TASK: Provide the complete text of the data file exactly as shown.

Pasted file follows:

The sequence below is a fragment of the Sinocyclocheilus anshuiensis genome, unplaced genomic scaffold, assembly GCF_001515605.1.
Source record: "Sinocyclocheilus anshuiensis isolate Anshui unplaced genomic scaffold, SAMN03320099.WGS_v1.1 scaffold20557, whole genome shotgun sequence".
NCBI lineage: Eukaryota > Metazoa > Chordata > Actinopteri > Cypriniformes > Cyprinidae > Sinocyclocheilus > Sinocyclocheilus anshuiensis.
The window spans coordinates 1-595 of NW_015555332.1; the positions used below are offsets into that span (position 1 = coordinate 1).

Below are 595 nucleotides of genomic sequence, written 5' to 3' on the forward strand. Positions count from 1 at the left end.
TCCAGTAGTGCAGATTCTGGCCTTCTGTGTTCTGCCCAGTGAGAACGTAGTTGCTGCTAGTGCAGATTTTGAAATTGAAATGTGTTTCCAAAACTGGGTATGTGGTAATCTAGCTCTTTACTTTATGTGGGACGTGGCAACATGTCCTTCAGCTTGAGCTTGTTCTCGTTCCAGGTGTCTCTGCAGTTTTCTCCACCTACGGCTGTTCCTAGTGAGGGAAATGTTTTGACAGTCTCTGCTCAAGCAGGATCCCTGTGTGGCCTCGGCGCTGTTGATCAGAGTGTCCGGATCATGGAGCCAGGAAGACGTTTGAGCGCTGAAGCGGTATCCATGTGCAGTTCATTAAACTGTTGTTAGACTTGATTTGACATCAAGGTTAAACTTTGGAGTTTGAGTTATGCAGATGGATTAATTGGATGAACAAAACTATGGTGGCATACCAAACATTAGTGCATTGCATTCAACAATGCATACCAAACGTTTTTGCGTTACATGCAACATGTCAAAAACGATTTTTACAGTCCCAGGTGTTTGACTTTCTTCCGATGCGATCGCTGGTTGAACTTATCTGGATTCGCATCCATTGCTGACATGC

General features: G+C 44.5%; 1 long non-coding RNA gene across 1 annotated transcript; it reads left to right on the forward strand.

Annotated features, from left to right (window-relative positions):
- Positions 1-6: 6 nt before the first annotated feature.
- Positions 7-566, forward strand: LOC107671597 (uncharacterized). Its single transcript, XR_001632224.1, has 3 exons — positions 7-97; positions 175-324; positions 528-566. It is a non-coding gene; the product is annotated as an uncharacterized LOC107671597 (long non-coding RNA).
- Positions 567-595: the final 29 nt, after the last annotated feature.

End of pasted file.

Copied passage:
The sequence below is a fragment of the Sinocyclocheilus anshuiensis genome, unplaced genomic scaffold, assembly GCF_001515605.1.
Source record: "Sinocyclocheilus anshuiensis isolate Anshui unplaced genomic scaffold, SAMN03320099.WGS_v1.1 scaffold20557, whole genome shotgun sequence".
NCBI lineage: Eukaryota > Metazoa > Chordata > Actinopteri > Cypriniformes > Cyprinidae > Sinocyclocheilus > Sinocyclocheilus anshuiensis.
The window spans coordinates 1-595 of NW_015555332.1; the positions used below are offsets into that span (position 1 = coordinate 1).

Below are 595 nucleotides of genomic sequence, written 5' to 3' on the forward strand. Positions count from 1 at the left end.
TCCAGTAGTGCAGATTCTGGCCTTCTGTGTTCTGCCCAGTGAGAACGTAGTTGCTGCTAGTGCAGATTTTGAAATTGAAATGTGTTTCCAAAACTGGGTATGTGGTAATCTAGCTCTTTACTTTATGTGGGACGTGGCAACATGTCCTTCAGCTTGAGCTTGTTCTCGTTCCAGGTGTCTCTGCAGTTTTCTCCACCTACGGCTGTTCCTAGTGAGGGAAATGTTTTGACAGTCTCTGCTCAAGCAGGATCCCTGTGTGGCCTCGGCGCTGTTGATCAGAGTGTCCGGATCATGGAGCCAGGAAGACGTTTGAGCGCTGAAGCGGTATCCATGTGCAGTTCATTAAACTGTTGTTAGACTTGATTTGACATCAAGGTTAAACTTTGGAGTTTGAGTTATGCAGATGGATTAATTGGATGAACAAAACTATGGTGGCATACCAAACATTAGTGCATTGCATTCAACAATGCATACCAAACGTTTTTGCGTTACATGCAACATGTCAAAAACGATTTTTACAGTCCCAGGTGTTTGACTTTCTTCCGATGCGATCGCTGGTTGAACTTATCTGGATTCGCATCCATTGCTGACATGC

General features: G+C 44.5%; 1 long non-coding RNA gene across 1 annotated transcript; it reads left to right on the forward strand.

Annotated features, from left to right (window-relative positions):
- Positions 1-6: 6 nt before the first annotated feature.
- Positions 7-566, forward strand: LOC107671597 (uncharacterized). Its single transcript, XR_001632224.1, has 3 exons — positions 7-97; positions 175-324; positions 528-566. It is a non-coding gene; the product is annotated as an uncharacterized LOC107671597 (long non-coding RNA).
- Positions 567-595: the final 29 nt, after the last annotated feature.